The Oneida Carry and Its Early Fortifications: 1755-1757
National Park Service
Compiled by Park Ranger William Sawyer
National Park Service
In 1754, hostilities broke out in America between England and France which led to the French and Indian (or Seven Years) War. In 1755, the British built two small stockade forts at the Oneida Carry to safeguard the supply lines to their posts at Oswego. Fort Williams sat at the Mohawk River end of the carry, while Fort Bull sat on the Wood Creek end. In March of 1756, a mixed force of French, Canadian, and Indians attacked a supply column on the carry, and they also attacked and destroyed Fort Bull. The British responded by strengthening their presence on the carry. Fort Wood Creek, a larger and stronger fort, was built where Fort Bull had sat. Fort Newport was constructed on the upper landing of Wood Creek to protect the dam that had been built there. This dam, and a similar one near Fort Wood Creek, increased the flow of water into the creek and shortened travel time on the carry. On the Mohawk River side, the British began building a large five five-cornered fort to replace Fort Williams. This fortification became known as the Pentagon, or Fort Craven. By the summer of 1756, the Oneida Carry had grown into a large military complex. In addition to the three forts and two dams, there was a brick kiln, a sawpit, a forge, and a large garrison garden had been planted. Suttlers' houses lined the road leading from the Mohawk River. By September however, it would all be gone. Towards the end of August, word reached the Oneida Carry that the British posts at Oswego had fallen to the French. Fearing a French invasion, the British commander in the area, General Webb, panicked and ordered all the forts and works on the Oneida Carry to be destroyed. The British the retreated to German Flatts.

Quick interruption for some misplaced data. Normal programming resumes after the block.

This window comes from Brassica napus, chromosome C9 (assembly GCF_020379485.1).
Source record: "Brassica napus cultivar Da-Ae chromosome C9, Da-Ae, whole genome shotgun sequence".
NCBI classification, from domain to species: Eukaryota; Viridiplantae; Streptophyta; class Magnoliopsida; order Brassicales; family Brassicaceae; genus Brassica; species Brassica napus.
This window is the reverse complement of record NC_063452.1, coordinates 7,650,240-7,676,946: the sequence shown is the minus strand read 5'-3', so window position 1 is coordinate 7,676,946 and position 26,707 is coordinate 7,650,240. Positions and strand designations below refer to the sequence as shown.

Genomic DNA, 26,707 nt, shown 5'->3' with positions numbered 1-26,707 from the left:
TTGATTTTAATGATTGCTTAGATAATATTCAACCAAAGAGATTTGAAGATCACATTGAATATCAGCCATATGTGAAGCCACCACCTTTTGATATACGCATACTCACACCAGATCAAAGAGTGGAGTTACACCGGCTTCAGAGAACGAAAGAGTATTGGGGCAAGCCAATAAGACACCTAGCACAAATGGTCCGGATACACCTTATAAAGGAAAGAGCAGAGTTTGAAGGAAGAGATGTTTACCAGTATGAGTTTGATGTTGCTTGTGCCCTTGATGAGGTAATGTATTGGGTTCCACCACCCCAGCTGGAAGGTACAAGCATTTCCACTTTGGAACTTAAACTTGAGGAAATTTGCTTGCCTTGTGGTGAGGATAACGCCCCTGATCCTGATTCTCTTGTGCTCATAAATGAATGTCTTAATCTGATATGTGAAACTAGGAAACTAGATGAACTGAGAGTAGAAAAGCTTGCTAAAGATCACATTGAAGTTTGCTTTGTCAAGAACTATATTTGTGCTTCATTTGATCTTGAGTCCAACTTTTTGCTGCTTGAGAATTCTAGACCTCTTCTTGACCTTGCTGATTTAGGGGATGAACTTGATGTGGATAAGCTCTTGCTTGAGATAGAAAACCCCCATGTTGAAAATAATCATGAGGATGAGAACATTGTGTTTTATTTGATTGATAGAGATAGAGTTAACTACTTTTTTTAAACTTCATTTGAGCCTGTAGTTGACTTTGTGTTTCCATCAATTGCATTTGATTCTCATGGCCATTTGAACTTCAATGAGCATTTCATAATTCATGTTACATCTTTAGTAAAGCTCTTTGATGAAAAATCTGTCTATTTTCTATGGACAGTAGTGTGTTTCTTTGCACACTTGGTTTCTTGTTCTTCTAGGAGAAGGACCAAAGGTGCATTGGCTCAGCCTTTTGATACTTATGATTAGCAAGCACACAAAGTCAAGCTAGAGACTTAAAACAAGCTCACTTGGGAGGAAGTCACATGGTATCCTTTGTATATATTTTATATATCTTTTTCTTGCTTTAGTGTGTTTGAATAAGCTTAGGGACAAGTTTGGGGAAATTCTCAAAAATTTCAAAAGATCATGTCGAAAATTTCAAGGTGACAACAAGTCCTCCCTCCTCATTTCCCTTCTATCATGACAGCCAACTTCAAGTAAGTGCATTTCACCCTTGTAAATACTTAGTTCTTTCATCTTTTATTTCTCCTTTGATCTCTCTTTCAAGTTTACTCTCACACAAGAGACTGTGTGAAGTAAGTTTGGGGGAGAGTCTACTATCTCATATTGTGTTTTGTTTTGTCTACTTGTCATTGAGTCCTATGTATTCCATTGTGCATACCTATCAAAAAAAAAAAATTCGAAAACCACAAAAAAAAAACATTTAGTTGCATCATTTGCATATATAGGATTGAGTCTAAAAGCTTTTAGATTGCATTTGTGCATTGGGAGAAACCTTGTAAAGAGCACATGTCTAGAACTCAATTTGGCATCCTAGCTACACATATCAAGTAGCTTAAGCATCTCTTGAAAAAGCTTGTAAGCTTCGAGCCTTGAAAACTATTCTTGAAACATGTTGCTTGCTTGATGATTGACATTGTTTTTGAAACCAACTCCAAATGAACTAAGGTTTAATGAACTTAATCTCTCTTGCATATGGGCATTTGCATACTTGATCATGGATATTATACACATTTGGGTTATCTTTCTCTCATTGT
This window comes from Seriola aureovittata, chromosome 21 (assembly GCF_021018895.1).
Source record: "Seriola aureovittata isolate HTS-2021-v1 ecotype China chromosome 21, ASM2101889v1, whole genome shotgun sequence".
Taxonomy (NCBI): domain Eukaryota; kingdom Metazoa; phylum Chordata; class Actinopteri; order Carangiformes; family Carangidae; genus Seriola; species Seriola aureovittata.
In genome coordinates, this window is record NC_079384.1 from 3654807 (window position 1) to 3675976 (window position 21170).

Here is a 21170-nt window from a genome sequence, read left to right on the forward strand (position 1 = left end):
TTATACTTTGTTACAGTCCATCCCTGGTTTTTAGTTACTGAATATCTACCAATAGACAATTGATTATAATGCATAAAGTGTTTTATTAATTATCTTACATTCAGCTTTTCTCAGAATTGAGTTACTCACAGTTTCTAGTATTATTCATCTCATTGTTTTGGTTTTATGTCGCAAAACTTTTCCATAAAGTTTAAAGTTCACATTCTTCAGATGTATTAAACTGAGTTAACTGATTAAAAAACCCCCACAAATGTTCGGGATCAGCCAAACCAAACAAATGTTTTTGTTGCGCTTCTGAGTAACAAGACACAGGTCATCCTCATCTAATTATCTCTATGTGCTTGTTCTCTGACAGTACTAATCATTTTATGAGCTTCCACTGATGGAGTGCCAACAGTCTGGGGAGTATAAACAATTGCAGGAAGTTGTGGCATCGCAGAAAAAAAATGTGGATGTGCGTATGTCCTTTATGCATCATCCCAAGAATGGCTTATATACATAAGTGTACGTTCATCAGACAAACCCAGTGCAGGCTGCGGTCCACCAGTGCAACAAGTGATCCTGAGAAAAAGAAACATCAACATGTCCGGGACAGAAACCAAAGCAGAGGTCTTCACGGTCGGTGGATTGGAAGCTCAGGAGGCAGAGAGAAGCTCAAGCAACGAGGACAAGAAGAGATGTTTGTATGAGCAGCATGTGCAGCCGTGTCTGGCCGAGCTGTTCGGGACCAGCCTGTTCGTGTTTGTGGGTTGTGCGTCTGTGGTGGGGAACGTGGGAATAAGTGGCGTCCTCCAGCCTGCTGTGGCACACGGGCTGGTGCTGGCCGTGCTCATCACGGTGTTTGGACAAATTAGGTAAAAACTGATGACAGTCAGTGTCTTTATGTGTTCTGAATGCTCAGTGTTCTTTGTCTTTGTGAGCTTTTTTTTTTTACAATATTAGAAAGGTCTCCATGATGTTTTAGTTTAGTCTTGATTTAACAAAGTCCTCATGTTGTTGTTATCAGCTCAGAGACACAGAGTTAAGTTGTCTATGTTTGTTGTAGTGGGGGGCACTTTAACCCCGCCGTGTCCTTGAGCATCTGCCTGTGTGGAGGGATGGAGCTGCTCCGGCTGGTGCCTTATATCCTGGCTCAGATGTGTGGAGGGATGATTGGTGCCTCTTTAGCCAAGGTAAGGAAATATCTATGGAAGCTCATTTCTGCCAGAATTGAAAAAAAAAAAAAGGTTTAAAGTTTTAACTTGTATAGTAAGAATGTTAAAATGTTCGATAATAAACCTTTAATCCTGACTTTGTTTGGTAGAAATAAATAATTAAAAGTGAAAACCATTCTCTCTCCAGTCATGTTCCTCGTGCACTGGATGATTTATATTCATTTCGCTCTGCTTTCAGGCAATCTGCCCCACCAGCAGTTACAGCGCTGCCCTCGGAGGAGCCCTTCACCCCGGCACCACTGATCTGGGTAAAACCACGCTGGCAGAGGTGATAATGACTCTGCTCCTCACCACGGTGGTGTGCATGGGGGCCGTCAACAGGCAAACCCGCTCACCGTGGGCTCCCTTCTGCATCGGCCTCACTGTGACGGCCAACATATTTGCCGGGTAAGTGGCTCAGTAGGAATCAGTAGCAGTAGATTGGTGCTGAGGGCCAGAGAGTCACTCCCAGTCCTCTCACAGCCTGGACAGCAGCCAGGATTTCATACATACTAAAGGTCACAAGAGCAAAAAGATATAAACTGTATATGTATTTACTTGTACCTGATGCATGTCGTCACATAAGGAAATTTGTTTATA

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Watt, Gavin K. Rebellion in the Mohawk Valley: The St. Leger Expedition of 1777. Toronto: Dundurn Press, 2002.
Willett, William M. A Narrative of the Military Actions of Colonel Marinus Willett, Taken Chiefly From His Own Manuscript. New York: G.C.H. Carvill, 1831.
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